The Atlanta Braves announced Tuesday that Brian Snitker will take over as the club’s full-time manager after serving in an interim role to finish the 2016 season. 

The organization relayed the news on its official Twitter feed.

Snitker took over the reins after Atlanta fired Fredi Gonzalez in May. The rebuilding Braves were off to a miserable 9-28 start and looked destined to finish in the MLB basement by a considerable margin before the 60-year-old Illinois native took over.

The Braves played much better following the managerial change. They went a respectable 59-65 under his guidance, climbing out of the cellar to finish with the fifth-worst record in the league, a small sign of progress as they look to make bigger strides in 2017.

David O’Brien of the Atlanta Journal-Constitution passed along comments from star first baseman Freddie Freeman in late September about the positive impact Snitker made:

I enjoy him. I loved him when he was here as a third-base coach. He’s just a calm guy. He goes out there, puts the lineup down and lets guys go to work. His presence is something that just makes you want to run through walls for. I think everybody in this clubhouse has responded to him, because he’s such a good guy, he treats everybody the right way. I love him, so you just want to go out there and do as good as you can for him.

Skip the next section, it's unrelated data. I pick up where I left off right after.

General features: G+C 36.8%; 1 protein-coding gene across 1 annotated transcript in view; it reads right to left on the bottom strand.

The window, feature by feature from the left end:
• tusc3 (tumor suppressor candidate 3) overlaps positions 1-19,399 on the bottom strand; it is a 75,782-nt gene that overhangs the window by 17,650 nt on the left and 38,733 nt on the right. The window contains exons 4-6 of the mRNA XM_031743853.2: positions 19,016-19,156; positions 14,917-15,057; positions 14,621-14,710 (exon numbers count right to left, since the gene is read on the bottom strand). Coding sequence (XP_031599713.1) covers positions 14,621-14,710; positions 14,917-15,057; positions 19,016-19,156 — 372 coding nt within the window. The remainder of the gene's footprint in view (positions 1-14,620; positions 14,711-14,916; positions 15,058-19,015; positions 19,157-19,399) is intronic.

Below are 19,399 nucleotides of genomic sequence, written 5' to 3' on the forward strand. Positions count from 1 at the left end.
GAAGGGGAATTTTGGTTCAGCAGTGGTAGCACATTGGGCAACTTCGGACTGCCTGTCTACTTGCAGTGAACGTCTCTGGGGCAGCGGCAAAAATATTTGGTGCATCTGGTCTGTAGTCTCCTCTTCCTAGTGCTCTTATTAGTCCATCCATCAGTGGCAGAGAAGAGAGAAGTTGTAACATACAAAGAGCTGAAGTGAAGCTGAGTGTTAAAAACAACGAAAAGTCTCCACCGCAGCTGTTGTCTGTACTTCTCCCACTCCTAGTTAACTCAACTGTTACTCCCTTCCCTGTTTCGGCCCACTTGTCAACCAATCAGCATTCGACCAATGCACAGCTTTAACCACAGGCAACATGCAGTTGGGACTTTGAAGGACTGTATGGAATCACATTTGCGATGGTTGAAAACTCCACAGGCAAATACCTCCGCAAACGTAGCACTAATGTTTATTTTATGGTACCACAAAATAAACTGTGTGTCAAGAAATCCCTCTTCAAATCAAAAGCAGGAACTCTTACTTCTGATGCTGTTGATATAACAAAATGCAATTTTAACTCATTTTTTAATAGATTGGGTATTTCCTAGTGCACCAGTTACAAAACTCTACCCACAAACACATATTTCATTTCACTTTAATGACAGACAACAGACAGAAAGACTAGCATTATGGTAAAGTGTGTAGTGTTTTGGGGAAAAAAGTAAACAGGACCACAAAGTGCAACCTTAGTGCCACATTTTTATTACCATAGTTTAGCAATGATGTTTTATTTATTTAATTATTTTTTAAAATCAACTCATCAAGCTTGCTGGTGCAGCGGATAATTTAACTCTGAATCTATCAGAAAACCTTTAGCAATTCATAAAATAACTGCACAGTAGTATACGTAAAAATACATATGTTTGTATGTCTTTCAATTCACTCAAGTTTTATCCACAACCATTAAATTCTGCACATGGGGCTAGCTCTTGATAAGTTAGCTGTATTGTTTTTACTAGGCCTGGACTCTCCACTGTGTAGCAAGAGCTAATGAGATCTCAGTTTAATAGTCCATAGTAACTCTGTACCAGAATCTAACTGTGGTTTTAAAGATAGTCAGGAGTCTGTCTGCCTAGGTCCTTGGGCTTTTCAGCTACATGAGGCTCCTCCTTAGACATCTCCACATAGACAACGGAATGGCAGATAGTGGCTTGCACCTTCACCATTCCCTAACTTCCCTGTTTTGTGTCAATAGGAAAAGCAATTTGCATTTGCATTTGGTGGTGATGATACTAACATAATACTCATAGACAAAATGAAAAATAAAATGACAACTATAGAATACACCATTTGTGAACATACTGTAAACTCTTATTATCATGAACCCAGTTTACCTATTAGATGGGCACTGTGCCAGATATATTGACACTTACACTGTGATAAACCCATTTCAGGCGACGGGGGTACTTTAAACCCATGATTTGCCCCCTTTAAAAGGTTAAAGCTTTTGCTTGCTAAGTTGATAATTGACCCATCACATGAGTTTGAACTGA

Veteran outfielder Nick Markakis added: “A manager can only do so much, and for him to make it easy for us to go out there and do our job, it’s appreciated and I know guys like it.”

Despite those glowing reviews from inside the clubhouse, the Braves still went through a full interview process before announcing Snitker would return. Jon Heyman of Today’s Knuckleball reported former MLB managers Ron Washington and Bud Black were the other finalists.

Next season will mark the first time Snitker will be a full-time manager in the majors. That said, he’s been with the Braves organization for four decades in a variety of roles, including managing several of the organization’s minor league teams.

The pressure level is beginning to rise in Atlanta, though. The Braves haven’t made the playoffs since 2013 and last won a postseason series in 2001. So they went through a complete retooling process to bolster the system with an eye on a brighter future.

Expectations are on the rise for 2017 as the club moves into its new home, SunTrust Park, which comes at the same time its prized prospects start to arrive. The new wave of talent is led by shortstop Dansby Swanson, who posted a .361 on-base percentage in his first 38 career games this season.

All told, Snitker deserved the opportunity to return as manager given how well the Braves finished, but the honeymoon period won’t last long if Atlanta starts slow next year.


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